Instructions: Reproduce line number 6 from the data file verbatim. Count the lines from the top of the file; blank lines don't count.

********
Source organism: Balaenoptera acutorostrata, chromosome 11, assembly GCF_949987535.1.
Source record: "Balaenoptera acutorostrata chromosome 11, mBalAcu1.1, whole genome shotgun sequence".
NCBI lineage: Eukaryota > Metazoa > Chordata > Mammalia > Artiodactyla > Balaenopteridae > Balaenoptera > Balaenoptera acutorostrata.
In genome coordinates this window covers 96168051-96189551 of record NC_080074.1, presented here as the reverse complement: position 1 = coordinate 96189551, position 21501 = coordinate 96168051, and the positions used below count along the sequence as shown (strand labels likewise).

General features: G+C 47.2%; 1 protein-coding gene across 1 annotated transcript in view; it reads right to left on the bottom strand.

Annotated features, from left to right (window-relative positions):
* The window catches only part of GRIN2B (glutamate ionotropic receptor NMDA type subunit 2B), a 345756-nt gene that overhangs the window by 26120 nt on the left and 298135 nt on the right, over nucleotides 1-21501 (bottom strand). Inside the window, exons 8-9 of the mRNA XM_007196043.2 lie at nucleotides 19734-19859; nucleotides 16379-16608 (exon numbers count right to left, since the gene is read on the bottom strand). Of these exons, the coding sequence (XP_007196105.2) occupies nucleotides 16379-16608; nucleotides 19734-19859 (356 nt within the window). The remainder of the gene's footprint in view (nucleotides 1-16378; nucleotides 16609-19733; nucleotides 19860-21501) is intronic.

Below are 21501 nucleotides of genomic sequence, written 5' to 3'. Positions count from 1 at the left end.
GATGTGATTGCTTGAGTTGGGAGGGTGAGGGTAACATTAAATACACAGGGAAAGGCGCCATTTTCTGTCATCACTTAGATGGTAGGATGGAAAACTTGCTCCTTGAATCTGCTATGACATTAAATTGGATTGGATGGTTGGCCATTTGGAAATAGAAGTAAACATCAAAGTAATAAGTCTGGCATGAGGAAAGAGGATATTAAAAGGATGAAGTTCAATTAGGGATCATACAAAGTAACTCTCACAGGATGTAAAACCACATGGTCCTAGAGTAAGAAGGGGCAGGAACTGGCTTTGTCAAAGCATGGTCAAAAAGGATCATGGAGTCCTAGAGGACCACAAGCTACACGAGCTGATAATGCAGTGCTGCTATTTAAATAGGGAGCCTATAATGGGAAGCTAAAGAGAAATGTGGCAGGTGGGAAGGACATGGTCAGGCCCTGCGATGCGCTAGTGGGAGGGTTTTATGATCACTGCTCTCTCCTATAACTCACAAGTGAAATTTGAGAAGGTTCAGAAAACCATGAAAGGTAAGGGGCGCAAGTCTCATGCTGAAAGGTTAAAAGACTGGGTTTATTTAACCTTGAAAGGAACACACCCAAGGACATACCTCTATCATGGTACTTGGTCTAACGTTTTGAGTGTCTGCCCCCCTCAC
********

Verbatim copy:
Annotated features, from left to right (window-relative positions):